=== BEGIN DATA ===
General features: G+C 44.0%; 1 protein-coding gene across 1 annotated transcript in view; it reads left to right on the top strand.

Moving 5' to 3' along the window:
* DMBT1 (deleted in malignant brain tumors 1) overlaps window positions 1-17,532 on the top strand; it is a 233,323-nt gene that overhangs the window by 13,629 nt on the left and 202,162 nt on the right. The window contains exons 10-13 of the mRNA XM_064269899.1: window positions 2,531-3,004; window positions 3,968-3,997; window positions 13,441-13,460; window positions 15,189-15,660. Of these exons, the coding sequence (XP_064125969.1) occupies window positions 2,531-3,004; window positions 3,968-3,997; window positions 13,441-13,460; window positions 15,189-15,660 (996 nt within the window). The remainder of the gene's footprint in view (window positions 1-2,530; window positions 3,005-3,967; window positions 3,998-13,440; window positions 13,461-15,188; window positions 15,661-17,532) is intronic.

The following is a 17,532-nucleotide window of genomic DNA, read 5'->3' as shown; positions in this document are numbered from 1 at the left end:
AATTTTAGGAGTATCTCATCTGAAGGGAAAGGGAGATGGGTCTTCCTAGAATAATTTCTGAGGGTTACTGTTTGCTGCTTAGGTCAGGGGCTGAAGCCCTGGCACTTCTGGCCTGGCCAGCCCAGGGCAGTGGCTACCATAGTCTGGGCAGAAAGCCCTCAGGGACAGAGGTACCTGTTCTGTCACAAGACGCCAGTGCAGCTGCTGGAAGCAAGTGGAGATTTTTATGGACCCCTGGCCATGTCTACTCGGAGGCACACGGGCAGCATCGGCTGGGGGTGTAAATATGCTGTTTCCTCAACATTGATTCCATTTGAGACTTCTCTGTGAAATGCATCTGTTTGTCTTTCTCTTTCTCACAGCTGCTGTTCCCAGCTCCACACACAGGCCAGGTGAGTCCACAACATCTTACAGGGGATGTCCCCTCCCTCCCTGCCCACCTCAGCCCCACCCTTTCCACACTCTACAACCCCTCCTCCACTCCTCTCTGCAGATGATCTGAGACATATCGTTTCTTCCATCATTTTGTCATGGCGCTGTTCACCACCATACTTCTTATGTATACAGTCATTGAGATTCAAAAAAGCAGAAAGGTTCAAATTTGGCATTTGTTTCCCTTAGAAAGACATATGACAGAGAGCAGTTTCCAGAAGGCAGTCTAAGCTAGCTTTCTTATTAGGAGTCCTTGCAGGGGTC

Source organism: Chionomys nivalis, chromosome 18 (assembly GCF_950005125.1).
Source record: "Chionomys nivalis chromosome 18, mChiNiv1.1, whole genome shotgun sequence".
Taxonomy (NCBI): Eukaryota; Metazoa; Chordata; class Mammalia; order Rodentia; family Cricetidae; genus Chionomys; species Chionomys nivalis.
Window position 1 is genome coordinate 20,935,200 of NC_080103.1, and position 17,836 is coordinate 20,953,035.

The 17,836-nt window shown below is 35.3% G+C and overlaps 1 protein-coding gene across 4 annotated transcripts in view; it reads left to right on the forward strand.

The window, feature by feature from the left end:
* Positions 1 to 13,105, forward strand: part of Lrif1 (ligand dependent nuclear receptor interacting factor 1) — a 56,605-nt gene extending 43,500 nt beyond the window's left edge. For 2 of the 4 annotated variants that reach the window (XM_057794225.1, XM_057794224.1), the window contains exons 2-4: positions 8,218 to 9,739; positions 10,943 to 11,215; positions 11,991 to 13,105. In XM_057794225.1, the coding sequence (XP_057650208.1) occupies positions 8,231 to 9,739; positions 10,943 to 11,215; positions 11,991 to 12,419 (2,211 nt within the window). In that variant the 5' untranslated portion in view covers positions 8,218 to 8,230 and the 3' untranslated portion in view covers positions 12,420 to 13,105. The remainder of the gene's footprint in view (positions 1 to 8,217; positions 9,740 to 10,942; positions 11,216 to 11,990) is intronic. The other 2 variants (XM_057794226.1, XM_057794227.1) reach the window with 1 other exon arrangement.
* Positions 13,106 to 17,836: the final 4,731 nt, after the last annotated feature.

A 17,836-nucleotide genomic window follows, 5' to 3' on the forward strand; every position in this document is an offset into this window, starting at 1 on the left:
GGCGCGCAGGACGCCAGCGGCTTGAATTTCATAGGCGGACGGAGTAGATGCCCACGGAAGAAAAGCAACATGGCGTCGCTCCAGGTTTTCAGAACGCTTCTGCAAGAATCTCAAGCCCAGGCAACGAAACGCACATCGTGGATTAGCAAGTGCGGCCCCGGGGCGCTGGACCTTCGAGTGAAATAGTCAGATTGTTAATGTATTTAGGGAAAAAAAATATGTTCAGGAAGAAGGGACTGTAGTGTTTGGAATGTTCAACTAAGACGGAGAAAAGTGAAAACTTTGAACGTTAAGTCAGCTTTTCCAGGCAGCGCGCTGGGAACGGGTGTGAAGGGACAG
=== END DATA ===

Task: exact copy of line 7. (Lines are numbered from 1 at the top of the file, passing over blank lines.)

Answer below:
Source record: "Chionomys nivalis chromosome 18, mChiNiv1.1, whole genome shotgun sequence".